Foodborne Illnesses Decrease by 40 Percent in Past Decade, but There's Little Rejoicing
According to two sources, eating in the United States has become a lot safer over the past decade. This year, the Centers for Disease Control (CSPI) and Prevention (CDC) and the Center for Science in the Public Interest have released reports on food-borne illnesses. While the findings are good, experts say that we still have a long way to go.
According to the CSPI, food-borne illnesses have decreased by 40 percent over the past decade. That finding was augmented by a report released in January by the CDC, which stated that the number of food-borne disease outbreaks reported between 2009 and 2010 had decreased by 32 percent, when compared to the previous three years.
Investigators believe that the decline may be attributed to better food safety processes, as well as a new program called Hazard Analysis and Critical Control Points (HACCP) that has been implemented in the seafood, poultry and pork industries. Indeed, seafood, poultry and beef have reported the steepest declines, according to Food Quality News. Outbreaks related to produce, which provide the highest number of outbreaks, have remained flat.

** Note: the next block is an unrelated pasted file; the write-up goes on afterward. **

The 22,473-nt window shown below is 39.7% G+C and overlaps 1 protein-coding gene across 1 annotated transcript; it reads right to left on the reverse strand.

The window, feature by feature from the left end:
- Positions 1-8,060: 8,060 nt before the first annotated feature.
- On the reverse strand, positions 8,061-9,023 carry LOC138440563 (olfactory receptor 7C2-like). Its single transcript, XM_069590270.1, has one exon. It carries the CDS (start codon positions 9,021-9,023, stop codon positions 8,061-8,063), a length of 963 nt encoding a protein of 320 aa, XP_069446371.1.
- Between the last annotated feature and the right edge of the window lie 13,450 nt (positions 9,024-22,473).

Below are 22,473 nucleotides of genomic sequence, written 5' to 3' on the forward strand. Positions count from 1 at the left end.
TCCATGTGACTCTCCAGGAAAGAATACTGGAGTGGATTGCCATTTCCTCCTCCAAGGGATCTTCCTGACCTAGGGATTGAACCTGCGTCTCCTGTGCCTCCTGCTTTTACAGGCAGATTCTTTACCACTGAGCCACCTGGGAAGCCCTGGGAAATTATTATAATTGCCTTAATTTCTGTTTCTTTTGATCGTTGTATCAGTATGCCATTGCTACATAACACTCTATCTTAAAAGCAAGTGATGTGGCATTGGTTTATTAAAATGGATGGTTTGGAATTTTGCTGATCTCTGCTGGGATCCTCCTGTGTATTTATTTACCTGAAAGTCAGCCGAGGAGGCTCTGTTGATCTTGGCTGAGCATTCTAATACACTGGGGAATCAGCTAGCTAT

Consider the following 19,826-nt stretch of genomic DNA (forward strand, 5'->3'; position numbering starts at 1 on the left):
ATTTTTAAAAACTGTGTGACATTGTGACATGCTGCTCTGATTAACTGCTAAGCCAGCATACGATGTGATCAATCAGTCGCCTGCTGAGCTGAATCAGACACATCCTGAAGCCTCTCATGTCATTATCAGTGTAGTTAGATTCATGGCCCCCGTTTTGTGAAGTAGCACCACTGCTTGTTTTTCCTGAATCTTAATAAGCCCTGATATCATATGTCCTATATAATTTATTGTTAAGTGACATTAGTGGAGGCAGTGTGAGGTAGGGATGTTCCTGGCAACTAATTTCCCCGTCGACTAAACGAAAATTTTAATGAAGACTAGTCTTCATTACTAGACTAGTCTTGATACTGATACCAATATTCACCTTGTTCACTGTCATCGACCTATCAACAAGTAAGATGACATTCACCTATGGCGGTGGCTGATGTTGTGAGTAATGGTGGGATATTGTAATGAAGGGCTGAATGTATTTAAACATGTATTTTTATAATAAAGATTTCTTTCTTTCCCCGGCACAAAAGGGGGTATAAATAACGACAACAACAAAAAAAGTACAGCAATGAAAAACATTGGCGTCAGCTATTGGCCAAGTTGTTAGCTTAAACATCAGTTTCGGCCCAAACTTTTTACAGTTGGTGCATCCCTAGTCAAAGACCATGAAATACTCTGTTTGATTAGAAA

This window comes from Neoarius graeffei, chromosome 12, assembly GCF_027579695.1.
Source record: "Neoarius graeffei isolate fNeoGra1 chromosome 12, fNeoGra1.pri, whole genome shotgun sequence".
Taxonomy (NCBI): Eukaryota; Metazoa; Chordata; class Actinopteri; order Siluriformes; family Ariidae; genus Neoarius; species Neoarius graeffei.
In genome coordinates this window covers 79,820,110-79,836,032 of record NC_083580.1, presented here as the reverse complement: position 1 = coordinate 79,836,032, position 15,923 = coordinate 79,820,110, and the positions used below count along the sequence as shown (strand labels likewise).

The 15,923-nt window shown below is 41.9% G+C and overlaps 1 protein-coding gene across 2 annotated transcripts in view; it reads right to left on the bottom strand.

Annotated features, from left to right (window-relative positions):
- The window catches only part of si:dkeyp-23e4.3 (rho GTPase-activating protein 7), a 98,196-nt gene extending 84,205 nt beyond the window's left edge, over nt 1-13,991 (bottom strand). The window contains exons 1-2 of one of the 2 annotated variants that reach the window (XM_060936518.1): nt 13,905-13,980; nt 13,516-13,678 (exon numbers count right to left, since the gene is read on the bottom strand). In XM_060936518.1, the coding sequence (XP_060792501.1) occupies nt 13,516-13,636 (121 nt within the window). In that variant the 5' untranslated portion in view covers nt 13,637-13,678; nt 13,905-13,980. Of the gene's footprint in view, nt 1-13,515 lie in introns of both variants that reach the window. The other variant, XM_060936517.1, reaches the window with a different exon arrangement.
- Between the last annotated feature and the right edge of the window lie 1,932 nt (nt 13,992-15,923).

So should we rejoice? Not yet, investigators say. Food-borne illnesses are notoriously underreported, because few people seek medical care for typical cases of food poisoning. In addition, as Food Safety News reports, the method for obtaining data changed to the National Outbreak Reporting System (NORS), which may be responsible for part of the shift. Moreover, outbreaks are only considered fully investigated once the pathogen and food source are identified. The number of full investigations decreased from 46 percent in 2001 to 33 percent in 2010.
"Despite progress made by the (food) industry and by food safety regulators, contaminated food is still causing too many illnesses, visits to the emergency room, and deaths," Caroline Smith DeWaal, the food safety director for the CSPI, said in a statement. "Yet state and local health departments and federal food safety programs always seem to be on the chopping block," she said. "Those financial pressures not only threaten the progress we've made on food safety, but threaten our very understanding of which foods and which pathogens are making people sick."